Public Law

Why is it that there have only been half a dozen examples of competition litigation in Scotland since the Competition Act 1998 came into force in March 2000, when the month of July 2012 alone saw a larger number of cases in the news UK-wide (leaving aside the 4 cases concerning BT, its competitors and OFCOM)? It must of course be because every business in Scotland has and applies its competition compliance manual as part of its devotion to corporate governance… but lets see what it could be like from a bird’s eye view of July 2012’s cases in the CAT, High Court and Court of Appeal in London:

– the first award of damages has been made in a follow-on claim under Section 47A of the Competition Act 1998 by the Competition Appeal Tribunal in 2Travel v Cardiff Bus. What’s more it is the first case in which any court or tribunal has awarded Exemplary damages under the Rookes v Barnard principles – the deliberate nature of the predatory behaviour in abuse of its dominant position by the  municipal bus company, Cardiff Bus, where half the board consist of local councillors, called the CAT. The sums awarded (£33,000 plus interest and £60,000) are modest demonstrating how the facts of each case will be different.

– in the second case of note, the Court of Appeal overturned the CAT’s long applied interpretation of the word “decision” in Section 47A, holding that it is a decision that there had been an infringement of competition law. It followed that the limitation period for bringing a damages action is extended while an appeal against that decision is pending before the European Courts or could be still so appealed. Therefore, the claimants action for damages against Morgan Crucible was not out of time.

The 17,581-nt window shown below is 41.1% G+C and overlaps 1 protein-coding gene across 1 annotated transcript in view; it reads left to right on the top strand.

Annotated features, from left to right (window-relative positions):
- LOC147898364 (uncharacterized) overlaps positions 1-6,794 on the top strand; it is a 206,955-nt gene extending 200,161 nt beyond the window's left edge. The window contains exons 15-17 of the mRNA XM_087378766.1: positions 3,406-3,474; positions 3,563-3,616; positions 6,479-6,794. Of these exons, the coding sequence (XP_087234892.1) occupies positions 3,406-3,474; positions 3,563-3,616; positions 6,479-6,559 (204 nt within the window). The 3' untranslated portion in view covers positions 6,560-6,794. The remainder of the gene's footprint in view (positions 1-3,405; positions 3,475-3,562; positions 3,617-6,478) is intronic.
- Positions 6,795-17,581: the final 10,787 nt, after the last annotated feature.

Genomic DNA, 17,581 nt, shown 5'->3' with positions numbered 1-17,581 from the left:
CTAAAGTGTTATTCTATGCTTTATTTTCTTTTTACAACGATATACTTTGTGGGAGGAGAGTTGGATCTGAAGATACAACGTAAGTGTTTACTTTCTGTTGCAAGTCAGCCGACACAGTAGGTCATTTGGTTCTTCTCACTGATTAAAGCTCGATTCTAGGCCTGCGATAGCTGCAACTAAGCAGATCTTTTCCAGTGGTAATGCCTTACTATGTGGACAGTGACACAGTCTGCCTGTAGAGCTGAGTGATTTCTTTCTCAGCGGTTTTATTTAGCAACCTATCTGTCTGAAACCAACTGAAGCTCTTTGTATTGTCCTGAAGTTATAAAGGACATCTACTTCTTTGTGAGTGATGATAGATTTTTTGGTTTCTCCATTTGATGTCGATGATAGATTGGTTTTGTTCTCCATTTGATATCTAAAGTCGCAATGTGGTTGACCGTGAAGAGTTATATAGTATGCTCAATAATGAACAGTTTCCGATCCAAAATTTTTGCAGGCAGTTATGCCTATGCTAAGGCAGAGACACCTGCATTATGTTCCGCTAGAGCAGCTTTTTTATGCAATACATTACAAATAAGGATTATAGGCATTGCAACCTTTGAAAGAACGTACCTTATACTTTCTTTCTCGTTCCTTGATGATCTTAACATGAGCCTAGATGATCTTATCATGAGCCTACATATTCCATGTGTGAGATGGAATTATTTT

– then, in some cartel cases the CAT transferred 21 claims against the copper tubes manufacturers from the CAT to the Chancery Division at the claimants request under Rule 48 of the CAT Rules.

having allowed the defendants to delay filing defences until such time as the Chancery Divison determined (W/H.Newson Holding Limited & Ors v IMI Plc & Ors).

– a further appeal from the CAT to the Court of Appeal appears to pay off for, since the CA reduced the fine imposed by the CAT, £324,000, following its successful appeal against the OFT construction cover pricing decision to £202,000. The CA accepted the argument of Interclass that it’s fine was disproportionate compared to fines imposed by the CAT on other appellants. In particular, the CAT did not provide objective justifications for its decision to increase the starting point of its revised fine by a factor of two for the purposes of deterrence.

– finally, the next chapter in the Ryan Air challenge to the Competition Commission seeking to exercise jurisdiction over its acquisition of a minority interest when the European Commission has exclusive jurisdiction under Article 21 of the EU Merger Regulation is likely to be easier now it has bid for the whole of Aer Lingus again and notified its bid to the European Commission (Ryan Air/Aer Lingus III COMP/M.6663).

What a menu for the summer – follow -on cases on abuse of dominance and cartels, stand alone damages cases against alleged cartels, cartel/bid rigging fines appeals and judicial review of mergers. Shame about the weather!

Niall McLean

Associate at Brodies LLP
Niall is a member of Brodies' market leading Government, Regulation and Competition practice. Niall gives both public and private sector clients advice in a broad range of areas including: corporate crime and investigations, governance, defamation and reputation management, public law and statutory interpretation.
Niall McLean